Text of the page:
Special Report: ENTERPRISE: Marketing: DIRECT SELLING
HOME SHOPPING--WITH NO TV
Patricia Finn, a 38-year-old securities trader, doesn't have a lot of time to hunt for clothes. But then, she doesn't need it. With each change of season, her personal wardrobe consultant comes to her Manhattan apartment armed with samples and swatches from the Doncaster Collection, a line of women's clothing sold by appointment only. Ninety minutes and roughly $2,000 later, Finn has her wardrobe. "It's much easier for me to shop this way," says Finn. "I don't have to go running from store to store."
For decades, women have bought housewares and cosmetics in their homes from such companies as Dart Industries Inc.'s Tupperware and Avon Products Inc. More well-heeled professional women with no time to prowl the stores are buying clothes in private showings, too. A clutch of small apparel makers, eager to bypass domineering retailers, are selling their wares through direct-sales agents who show off the goods at trunk shows at home, at their customers' houses, or even in a hotel suite.
HOUSE CALLS. Apparel makers and their reps have to make up in superb service what they lack in selection. "Personalized service is what drives the business and distinguishes us from traditional retailers," says David DeFeo, president of Doncaster in Rutherfordton, N.C., a division of privately held Tanner Cos. Founded in 1931, and with estimated sales of $50 million last year, up 14% from the year before, Doncaster is the oldest of the direct-sales women's apparel companies. Doncaster's 3,500 reps keep a detailed file on each client's preferences. If a customer can't make it to a show, they will bring samples to her home or office.
Doncaster's success has spawned a host of imitations. New York's Carlisle Collection Ltd., an upscale collection with a network of 800 agents, was founded in 1980 by a former Doncaster designer. And Worth Collection, also in New York, was started in 1991 by two former Carlisle designers.
Other small clothing makers are shifting to direct sales as a way to survive a ferocious retail environment. In 1988, French Rags in Los Angeles sold $10 million worth of knitwear to department stores but lost money. Brenda French, the owner and designer, says stores tried to dictate styles, ordered only parts of her collection, and merchandised poorly. Half of what they ordered was returned, and payments were late. Now, she sells her sophisticated skirts, jackets, and vests for professional women through 65 reps, and she manufactures only after clothes are ordered and paid for. Sales are much smaller now, at $6.5 million last year--but net profit margins run between 10% and 15%.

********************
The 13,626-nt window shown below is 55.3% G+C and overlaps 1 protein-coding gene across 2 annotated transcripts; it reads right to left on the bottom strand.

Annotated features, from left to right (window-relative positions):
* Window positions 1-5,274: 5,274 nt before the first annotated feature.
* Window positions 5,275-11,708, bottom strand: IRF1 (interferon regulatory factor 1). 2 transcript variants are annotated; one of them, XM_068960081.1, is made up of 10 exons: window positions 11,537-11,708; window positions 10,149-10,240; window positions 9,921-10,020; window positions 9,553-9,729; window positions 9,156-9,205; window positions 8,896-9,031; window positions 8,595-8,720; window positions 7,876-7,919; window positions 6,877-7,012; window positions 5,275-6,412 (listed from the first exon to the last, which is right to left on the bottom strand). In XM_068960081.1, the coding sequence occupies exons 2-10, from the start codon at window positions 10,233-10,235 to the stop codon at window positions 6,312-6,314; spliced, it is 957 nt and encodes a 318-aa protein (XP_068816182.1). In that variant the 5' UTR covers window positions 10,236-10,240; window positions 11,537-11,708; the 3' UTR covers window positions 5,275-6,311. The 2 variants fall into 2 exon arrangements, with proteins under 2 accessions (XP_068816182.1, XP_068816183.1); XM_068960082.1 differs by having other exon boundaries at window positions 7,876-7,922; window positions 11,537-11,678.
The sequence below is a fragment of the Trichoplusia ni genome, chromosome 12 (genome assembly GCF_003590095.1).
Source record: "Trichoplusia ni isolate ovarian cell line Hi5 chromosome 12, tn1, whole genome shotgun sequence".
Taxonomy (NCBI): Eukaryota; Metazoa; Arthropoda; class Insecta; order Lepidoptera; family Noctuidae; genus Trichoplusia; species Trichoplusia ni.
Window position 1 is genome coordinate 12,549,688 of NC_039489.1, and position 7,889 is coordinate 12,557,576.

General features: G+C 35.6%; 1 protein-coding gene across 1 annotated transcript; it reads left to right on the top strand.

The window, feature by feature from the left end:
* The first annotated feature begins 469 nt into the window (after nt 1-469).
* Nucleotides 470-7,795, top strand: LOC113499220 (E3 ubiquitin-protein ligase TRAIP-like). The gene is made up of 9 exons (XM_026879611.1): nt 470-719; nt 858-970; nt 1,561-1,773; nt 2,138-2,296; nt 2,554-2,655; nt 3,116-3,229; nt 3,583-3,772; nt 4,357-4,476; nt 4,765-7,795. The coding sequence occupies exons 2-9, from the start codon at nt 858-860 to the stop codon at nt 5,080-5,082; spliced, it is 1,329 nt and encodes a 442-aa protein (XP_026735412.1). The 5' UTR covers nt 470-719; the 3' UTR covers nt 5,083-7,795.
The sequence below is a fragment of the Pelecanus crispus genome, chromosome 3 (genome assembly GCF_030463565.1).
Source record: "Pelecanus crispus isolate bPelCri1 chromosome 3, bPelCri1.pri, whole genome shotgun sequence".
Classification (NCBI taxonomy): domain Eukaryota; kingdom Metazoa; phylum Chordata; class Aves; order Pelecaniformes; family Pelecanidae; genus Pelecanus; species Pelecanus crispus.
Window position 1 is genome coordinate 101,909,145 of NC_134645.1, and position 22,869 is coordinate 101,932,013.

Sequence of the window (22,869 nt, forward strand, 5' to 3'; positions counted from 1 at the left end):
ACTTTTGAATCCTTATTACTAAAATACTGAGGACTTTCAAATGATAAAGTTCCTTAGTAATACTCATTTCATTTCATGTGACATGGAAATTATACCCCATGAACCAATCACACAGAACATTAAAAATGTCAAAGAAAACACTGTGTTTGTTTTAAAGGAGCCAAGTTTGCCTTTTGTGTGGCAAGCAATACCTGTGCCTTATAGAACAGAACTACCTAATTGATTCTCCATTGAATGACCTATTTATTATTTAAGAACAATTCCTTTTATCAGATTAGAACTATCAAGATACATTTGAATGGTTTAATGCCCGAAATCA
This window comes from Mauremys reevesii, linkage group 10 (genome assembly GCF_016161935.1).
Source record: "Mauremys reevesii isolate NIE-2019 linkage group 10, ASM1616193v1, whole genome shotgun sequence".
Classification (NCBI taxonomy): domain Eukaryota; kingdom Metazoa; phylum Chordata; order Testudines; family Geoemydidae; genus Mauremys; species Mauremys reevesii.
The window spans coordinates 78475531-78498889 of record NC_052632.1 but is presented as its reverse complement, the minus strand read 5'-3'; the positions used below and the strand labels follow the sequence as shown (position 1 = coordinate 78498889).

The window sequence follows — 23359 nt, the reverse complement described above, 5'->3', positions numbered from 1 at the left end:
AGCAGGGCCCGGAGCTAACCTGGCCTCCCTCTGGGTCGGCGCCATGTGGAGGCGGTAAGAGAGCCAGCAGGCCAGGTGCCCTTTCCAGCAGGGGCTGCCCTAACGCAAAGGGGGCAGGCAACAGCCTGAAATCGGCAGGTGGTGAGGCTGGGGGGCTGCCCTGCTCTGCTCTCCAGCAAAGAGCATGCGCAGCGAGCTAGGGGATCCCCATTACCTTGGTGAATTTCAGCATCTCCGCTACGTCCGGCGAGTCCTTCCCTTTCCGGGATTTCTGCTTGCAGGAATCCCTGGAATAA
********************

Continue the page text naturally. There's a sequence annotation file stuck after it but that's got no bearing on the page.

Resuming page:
While other manufacturers get most of their feedback through the retailer, direct sellers hear loud and clear what customers like--or don't. Doncaster's DeFeo says that he gets "very vocal" comments on everything from buttons to size ranges from reps who have an interest in making improvements--their 25% sales commission.
That's not to say direct selling works for everyone. The high level of service dictates high prices. "My clothes are for women who can spend $1,000 without batting an eye," says French. "The nature of the business is in high-ticket items and low transactions," says Peter Simon, a consultant at NPD Group in Port Washington, N.Y.
And don't look for cutting-edge fashion. Direct sellers want their customers to build on previous purchases with new pieces each season, ruling out radical redesigns. Customers also won't find a department-store-size selection. They can get almost any color or fabric they want, but they have to picture for themselves how the finished garment will look. Then, they must wait three to six weeks before their purchase arrives in the mail.
These direct sellers aren't about to put Nordstrom's out of business. Nevertheless, smart marketers who offer classic, comfortable business clothing may be able to sew up a niche serving women such as Finn, who have more money than time.
The Portable Boutique
DONCASTER Sales: about $50 million. Sales agents: 3,500. Price of an outfit: $300-$450
CARLISLE Sales: about $65 million. Sales agents: 800. Price of a suit: $700
WORTH Sales: $30 million. Sales agents: 400. Price of a jacket and skirt: $650
FRENCH RAGS Sales: $6.5 million. Sales agents: 65. Price of a winter jacket: $565
DATA: BUSINESS WEEKBy Silvia Sansoni in New York